The corrective brace of parenting

(This article was orginally published in 2007 when my youngest son was about 2 years old.)

As I sit here and write – my son screams in the other room.   The kind of scream that every parent hates to hear.  The kind of scream that makes a Mom leap a couch and a Dad run through a door.  The scream that says “I’m in pain – help me”!!   And yet I sit.   What would make a parent sit back and let the screams continue?   What kind of parent would allow such pain to enter their precious child’s life and not do something about it?   Either an evil parent or a parent who has been informed about the purpose of the pain.   An unloving parent or a parent who understands the horrifying consequences if this particular pain is avoided.

My son was recently diagnosed with Metatarsus Adductus caused by Tibial Torsion, a congenital defect of his legs that causes his feet to twist inward – pigeon towed, if you will.  Though thousands have this – his is a bit acute and if it goes untreated, he will end up with a permanent, awkward gait.  To avoid this consequence, he must wear a corrective brace at night on each leg.   If he wears it faithfully at night, every night, for six to nine months – it greatly improves the probability of correcting the defect.  The heart breaking scream is caused by the pain brought on by the brace.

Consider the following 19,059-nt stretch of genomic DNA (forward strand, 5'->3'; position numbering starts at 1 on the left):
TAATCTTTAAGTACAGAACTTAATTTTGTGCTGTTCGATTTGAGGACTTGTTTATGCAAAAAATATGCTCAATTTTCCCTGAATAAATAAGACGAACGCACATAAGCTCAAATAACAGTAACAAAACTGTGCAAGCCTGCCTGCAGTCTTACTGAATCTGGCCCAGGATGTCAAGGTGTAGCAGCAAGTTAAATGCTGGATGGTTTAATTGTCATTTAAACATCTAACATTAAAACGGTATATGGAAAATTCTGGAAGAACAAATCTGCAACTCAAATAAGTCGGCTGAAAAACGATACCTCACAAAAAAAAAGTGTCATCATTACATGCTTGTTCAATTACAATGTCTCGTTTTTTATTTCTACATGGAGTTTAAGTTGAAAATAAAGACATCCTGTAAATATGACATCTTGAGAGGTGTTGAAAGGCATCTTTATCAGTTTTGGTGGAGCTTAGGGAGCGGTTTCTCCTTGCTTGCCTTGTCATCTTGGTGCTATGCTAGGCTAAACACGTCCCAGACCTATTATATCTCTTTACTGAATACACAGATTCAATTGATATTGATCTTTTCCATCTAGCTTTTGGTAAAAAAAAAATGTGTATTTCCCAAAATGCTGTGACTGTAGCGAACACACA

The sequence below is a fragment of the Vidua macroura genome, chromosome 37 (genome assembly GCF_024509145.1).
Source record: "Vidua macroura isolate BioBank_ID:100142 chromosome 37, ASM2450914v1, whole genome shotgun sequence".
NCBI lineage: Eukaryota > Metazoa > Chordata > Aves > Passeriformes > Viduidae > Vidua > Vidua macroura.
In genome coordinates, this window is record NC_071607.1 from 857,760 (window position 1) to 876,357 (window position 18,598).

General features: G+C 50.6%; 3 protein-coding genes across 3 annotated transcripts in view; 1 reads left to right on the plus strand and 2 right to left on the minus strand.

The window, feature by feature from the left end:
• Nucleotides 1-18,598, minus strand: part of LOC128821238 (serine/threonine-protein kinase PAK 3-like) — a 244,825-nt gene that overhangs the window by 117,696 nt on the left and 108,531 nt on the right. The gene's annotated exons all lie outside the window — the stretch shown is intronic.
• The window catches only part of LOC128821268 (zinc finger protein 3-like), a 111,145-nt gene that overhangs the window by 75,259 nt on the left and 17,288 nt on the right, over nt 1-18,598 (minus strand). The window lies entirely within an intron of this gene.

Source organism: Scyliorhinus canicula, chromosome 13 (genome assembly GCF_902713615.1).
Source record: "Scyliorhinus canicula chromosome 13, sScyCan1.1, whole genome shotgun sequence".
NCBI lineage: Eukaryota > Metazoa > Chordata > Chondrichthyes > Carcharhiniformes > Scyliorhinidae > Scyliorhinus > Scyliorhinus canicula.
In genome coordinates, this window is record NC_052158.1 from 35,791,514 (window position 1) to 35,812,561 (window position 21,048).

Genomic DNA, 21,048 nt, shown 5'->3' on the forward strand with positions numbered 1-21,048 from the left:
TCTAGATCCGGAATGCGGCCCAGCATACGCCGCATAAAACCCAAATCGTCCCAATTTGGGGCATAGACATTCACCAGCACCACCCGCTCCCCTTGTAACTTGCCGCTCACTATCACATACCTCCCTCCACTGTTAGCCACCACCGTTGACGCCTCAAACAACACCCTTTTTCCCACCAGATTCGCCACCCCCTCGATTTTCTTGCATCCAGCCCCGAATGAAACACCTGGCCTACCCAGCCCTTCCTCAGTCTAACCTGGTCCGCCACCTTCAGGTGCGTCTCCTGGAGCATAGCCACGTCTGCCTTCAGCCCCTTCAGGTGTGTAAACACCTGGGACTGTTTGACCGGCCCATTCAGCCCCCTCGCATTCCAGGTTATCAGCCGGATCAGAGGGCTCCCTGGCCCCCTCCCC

What’s particularly difficult is that when I look at my son, I do not automatically notice his defect.  I see a cute little guy, full of life, unstopped by a pesty little diagnosis about his chubby little legs.   Because of this bias, I am sometimes tempted to forget the brace “just this one night.”    After all, the brace is so rigid, so firm, so legalistic – in the truest sense of the word.  In fact, if you ask him, he would tell you in his eloquent baby language that he’s just fine.  No brace required – especially not tonight.

There are a number of braces to choose from, just like with parenting.